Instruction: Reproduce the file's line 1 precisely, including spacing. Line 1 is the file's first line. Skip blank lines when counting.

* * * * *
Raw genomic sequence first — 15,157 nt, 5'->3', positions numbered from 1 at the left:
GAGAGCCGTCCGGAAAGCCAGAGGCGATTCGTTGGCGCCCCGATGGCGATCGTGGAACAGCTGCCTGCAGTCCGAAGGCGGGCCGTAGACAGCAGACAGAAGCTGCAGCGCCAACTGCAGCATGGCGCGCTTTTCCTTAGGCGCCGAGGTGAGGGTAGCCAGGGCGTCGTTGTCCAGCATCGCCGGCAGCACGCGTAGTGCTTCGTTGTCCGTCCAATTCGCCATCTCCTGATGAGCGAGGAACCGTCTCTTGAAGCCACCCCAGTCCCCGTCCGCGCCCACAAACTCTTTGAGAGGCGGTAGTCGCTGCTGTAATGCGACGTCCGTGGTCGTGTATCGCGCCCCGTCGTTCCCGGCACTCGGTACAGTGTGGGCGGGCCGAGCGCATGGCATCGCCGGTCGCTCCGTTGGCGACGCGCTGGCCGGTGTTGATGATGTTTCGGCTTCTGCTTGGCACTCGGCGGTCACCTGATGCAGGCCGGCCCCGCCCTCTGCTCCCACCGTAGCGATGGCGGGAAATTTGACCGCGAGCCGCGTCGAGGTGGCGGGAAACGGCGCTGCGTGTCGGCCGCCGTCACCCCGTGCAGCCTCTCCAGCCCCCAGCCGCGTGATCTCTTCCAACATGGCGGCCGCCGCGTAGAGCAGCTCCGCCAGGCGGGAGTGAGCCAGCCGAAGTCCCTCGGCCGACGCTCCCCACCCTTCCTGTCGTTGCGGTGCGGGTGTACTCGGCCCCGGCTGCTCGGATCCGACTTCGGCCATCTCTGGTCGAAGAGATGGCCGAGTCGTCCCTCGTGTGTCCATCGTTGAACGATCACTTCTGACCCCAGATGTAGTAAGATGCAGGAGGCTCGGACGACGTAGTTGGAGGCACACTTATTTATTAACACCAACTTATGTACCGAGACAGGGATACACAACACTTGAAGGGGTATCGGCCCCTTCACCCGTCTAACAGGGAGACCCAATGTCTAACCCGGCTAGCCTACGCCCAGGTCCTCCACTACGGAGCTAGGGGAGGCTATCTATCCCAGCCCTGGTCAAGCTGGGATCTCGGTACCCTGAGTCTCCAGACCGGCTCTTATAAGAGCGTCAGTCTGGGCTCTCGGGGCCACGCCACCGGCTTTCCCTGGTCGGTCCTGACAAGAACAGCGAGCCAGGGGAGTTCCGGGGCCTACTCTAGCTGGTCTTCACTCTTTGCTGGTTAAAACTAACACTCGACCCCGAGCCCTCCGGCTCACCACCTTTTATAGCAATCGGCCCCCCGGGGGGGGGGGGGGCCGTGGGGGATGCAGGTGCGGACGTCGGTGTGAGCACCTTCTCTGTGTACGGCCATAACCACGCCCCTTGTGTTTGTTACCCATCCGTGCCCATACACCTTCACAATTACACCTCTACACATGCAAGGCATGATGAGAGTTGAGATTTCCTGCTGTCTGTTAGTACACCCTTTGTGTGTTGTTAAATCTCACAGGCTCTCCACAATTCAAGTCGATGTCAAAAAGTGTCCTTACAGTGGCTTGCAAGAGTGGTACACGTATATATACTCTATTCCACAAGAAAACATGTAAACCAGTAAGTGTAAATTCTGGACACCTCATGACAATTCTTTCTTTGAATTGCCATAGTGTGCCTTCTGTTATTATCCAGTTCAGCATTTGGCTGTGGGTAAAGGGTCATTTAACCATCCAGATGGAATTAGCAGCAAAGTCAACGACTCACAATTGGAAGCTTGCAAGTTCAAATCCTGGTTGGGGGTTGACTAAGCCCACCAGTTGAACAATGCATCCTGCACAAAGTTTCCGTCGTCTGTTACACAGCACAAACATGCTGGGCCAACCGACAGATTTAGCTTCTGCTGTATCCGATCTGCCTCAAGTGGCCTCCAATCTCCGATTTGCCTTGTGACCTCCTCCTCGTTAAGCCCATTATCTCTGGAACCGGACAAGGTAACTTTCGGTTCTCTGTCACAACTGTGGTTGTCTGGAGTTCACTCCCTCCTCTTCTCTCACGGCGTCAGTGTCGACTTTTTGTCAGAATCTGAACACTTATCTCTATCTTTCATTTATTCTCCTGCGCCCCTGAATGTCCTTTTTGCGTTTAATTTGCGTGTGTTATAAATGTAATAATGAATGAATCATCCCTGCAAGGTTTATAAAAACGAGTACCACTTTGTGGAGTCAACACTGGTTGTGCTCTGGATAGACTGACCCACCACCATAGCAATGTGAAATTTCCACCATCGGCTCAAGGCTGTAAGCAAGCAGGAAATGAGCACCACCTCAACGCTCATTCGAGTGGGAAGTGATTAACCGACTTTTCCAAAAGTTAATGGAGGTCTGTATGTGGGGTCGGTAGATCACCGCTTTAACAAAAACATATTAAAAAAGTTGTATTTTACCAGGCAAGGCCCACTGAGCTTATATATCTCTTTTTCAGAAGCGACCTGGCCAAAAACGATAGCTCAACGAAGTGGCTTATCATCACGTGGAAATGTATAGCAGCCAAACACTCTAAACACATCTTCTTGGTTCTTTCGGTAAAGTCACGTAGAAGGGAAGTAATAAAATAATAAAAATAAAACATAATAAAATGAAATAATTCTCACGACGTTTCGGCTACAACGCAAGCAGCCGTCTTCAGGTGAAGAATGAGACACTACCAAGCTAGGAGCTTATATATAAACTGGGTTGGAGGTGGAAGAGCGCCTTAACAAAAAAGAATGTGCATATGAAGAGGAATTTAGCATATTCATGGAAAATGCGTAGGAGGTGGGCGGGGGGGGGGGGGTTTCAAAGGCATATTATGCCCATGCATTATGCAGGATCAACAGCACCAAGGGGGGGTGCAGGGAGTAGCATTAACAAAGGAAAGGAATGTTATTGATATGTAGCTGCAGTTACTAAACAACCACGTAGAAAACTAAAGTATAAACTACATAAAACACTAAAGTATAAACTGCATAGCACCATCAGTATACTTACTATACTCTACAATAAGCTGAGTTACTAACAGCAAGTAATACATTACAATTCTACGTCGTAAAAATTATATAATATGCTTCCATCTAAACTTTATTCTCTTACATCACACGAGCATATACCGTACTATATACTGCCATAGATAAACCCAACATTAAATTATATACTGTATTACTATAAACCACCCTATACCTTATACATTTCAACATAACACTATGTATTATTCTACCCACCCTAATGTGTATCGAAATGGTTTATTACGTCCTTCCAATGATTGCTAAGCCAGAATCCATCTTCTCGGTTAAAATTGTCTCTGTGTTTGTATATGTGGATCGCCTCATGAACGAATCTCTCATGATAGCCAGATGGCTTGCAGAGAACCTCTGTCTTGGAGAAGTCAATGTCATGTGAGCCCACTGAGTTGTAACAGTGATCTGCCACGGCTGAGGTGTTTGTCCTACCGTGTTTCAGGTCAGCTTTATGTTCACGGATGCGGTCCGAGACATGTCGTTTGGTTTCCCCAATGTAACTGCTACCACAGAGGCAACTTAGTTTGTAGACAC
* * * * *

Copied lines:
Raw genomic sequence first — 15,157 nt, 5'->3', positions numbered from 1 at the left: